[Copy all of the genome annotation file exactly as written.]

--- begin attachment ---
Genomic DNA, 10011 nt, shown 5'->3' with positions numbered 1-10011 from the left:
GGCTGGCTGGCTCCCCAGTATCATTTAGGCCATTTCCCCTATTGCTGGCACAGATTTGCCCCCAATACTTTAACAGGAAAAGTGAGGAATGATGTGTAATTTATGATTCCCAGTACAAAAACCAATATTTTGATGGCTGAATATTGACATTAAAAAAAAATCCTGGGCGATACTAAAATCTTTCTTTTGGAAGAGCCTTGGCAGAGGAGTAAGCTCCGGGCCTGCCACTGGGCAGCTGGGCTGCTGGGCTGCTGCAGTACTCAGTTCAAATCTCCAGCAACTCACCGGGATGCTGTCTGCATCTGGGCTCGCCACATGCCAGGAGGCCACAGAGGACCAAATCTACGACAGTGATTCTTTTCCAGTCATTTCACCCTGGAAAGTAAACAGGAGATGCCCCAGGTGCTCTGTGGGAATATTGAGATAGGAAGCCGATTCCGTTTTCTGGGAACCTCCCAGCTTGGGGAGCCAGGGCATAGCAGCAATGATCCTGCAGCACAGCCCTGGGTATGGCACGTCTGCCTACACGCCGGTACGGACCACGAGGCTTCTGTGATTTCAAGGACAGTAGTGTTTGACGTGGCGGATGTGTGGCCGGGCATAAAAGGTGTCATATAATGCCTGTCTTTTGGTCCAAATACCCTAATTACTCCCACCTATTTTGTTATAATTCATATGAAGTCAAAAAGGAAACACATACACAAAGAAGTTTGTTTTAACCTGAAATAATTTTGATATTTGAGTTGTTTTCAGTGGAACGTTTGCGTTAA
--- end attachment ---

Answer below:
Genomic DNA, 10011 nt, shown 5'->3' with positions numbered 1-10011 from the left:
GGCTGGCTGGCTCCCCAGTATCATTTAGGCCATTTCCCCTATTGCTGGCACAGATTTGCCCCCAATACTTTAACAGGAAAAGTGAGGAATGATGTGTAATTTATGATTCCCAGTACAAAAACCAATATTTTGATGGCTGAATATTGACATTAAAAAAAAATCCTGGGCGATACTAAAATCTTTCTTTTGGAAGAGCCTTGGCAGAGGAGTAAGCTCCGGGCCTGCCACTGGGCAGCTGGGCTGCTGGGCTGCTGCAGTACTCAGTTCAAATCTCCAGCAACTCACCGGGATGCTGTCTGCATCTGGGCTCGCCACATGCCAGGAGGCCACAGAGGACCAAATCTACGACAGTGATTCTTTTCCAGTCATTTCACCCTGGAAAGTAAACAGGAGATGCCCCAGGTGCTCTGTGGGAATATTGAGATAGGAAGCCGATTCCGTTTTCTGGGAACCTCCCAGCTTGGGGAGCCAGGGCATAGCAGCAATGATCCTGCAGCACAGCCCTGGGTATGGCACGTCTGCCTACACGCCGGTACGGACCACGAGGCTTCTGTGATTTCAAGGACAGTAGTGTTTGACGTGGCGGATGTGTGGCCGGGCATAAAAGGTGTCATATAATGCCTGTCTTTTGGTCCAAATACCCTAATTACTCCCACCTATTTTGTTATAATTCATATGAAGTCAAAAAGGAAACACATACACAAAGAAGTTTGTTTTAACCTGAAATAATTTTGATATTTGAGTTGTTTTCAGTGGAACGTTTGCGTTAA